Ballot Language: Phases out commercial dog racing in connection with wagering by 2020. Other gaming activities are not affected.
How The Amendment Reached The Ballot: Constitution Revision Commission
What Your Vote Means: A Yes vote on this measure: establishes a constitutional prohibition on the racing of and gambling on greyhounds or other dogs. A No vote on this measure: maintains the status quo regarding commercial dog racingin Florida.
Pro: Those in favor of this measure highlight the costs associated with regulating the greyhound racing industry, and the numerous concerns regarding the ethical treatment of the animals used in the industry. Proponents claim that the necessary costs of regulation exceed the tax revenue generated by dog tracks. State reports show that the greyhound racing industry saw a 50 percent decrease in revenue from a decade ago. Aside from the economics, many view this purely as an ethical issue. The living conditions of these animals create a toxic environment that can lead to serious harm. For example, animals are often subjected to damaging drugs such as cocaine and opiates (over 400 documented cases in the last decade). For these reasons, advocates of the proposal view greyhound racing as a relic of the past. The amendment phases out dog racing by 2020, but still allows people to bet on races simulcast from other states. These tracks may continue to operate more lucrative revenue streams like poker rooms and slot machines.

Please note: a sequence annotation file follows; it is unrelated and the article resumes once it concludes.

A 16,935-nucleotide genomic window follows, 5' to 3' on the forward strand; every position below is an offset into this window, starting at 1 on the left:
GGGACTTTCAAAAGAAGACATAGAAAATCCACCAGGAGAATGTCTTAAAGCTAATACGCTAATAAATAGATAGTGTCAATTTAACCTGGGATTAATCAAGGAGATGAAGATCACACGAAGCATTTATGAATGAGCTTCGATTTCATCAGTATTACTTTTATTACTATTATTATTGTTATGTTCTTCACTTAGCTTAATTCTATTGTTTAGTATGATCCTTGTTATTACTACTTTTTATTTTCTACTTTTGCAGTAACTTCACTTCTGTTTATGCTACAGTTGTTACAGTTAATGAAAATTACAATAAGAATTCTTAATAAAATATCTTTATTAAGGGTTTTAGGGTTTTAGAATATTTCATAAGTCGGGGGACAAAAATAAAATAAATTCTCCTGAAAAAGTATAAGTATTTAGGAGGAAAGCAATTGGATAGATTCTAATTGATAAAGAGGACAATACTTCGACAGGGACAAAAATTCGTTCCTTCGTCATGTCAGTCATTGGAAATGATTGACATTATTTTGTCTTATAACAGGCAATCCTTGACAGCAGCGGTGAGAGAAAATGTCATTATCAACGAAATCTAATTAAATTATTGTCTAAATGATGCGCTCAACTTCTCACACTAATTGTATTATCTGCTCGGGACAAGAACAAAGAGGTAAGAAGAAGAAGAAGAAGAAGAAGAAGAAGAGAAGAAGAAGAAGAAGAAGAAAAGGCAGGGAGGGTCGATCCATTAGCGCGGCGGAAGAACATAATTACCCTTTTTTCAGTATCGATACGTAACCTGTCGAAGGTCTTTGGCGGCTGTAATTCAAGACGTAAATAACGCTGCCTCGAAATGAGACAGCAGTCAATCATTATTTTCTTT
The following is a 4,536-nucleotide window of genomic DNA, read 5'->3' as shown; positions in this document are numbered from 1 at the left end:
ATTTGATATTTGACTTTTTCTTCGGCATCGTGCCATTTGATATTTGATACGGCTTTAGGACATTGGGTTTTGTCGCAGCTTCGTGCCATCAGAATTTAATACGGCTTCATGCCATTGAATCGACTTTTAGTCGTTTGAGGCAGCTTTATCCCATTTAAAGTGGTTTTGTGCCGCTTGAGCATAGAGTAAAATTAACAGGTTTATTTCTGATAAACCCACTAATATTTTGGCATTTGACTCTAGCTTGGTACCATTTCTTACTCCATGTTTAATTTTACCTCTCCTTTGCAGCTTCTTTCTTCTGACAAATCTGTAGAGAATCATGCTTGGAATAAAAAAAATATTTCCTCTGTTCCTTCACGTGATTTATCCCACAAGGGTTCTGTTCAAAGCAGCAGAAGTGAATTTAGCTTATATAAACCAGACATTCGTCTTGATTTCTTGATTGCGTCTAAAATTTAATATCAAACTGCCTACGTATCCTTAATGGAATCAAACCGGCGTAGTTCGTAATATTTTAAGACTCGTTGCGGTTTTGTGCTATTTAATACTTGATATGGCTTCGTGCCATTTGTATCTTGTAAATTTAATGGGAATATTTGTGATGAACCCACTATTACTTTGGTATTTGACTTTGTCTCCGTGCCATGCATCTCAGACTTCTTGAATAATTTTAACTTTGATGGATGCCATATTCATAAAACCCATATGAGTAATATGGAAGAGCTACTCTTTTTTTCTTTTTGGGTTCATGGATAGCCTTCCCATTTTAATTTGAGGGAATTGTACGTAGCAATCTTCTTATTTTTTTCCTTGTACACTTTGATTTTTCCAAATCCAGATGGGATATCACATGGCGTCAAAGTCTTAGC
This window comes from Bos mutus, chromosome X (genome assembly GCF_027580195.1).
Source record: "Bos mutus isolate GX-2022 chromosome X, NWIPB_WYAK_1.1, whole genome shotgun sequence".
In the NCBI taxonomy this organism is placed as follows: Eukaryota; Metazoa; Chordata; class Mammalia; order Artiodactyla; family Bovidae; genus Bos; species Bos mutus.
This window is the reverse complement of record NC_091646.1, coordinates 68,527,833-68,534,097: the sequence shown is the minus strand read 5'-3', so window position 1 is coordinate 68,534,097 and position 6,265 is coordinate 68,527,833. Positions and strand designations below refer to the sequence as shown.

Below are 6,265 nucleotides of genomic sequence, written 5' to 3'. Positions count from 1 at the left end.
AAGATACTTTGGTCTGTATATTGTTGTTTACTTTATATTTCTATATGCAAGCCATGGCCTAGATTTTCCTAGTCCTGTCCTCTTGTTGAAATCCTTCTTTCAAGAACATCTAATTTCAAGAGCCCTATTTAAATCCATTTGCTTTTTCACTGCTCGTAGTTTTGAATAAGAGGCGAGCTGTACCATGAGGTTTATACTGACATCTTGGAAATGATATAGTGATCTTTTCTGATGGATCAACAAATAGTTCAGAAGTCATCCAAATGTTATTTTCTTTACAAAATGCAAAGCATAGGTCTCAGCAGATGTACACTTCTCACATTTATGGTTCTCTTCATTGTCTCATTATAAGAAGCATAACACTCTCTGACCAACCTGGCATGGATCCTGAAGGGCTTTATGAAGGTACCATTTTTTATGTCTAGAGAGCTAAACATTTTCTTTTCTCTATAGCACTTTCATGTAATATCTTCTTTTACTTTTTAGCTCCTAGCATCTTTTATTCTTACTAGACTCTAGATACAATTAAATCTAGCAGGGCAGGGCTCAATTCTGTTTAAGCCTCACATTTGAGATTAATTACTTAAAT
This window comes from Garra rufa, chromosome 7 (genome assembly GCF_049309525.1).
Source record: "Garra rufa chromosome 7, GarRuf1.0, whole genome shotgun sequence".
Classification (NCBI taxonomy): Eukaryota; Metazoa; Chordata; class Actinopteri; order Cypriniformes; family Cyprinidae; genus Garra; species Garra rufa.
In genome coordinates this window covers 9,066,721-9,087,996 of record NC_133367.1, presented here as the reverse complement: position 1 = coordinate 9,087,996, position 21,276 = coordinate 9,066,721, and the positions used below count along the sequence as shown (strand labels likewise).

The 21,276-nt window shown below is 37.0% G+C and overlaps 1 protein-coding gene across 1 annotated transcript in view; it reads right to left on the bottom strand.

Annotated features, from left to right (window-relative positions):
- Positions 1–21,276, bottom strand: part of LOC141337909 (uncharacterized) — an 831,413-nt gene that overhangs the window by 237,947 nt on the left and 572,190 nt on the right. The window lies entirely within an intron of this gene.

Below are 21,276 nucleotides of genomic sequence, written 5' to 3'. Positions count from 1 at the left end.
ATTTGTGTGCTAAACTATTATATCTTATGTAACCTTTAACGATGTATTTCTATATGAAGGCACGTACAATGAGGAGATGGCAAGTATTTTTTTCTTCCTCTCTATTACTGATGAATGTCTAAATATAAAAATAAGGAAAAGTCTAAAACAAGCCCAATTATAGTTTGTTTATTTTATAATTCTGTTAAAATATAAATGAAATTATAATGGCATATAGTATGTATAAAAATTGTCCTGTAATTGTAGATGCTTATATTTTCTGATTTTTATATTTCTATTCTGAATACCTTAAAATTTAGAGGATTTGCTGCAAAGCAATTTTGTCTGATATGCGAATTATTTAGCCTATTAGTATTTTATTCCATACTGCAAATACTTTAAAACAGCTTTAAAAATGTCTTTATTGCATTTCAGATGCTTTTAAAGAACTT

Con: The arguments against the measure are varying. Some opponents question the constitutionality and economics associated with shutting down a private industry. There are currently 12 greyhound tracks in Florida which employ roughly 3,000 Floridians. If this measure were to pass, it could threaten the livelihood of many hard-working individuals. Those opposed to this measure would cite the economic consequence – that an approval of the measure would spell dire consequences for the industry. In addition, opponents would argue that the measure is something that does not belong in the constitution – this measure can be enacted legislatively, or the industry could be further regulated by the legislature. Many have compared the current measure to the infamous “Pregnant Pig” amendment from 2002. The Florida Greyhound Association filed a lawsuit against the state alleging that the ballot language misleads voters. The ballot would make betting on dog racing illegal, but these tracks could still theoreticallyrace dogs.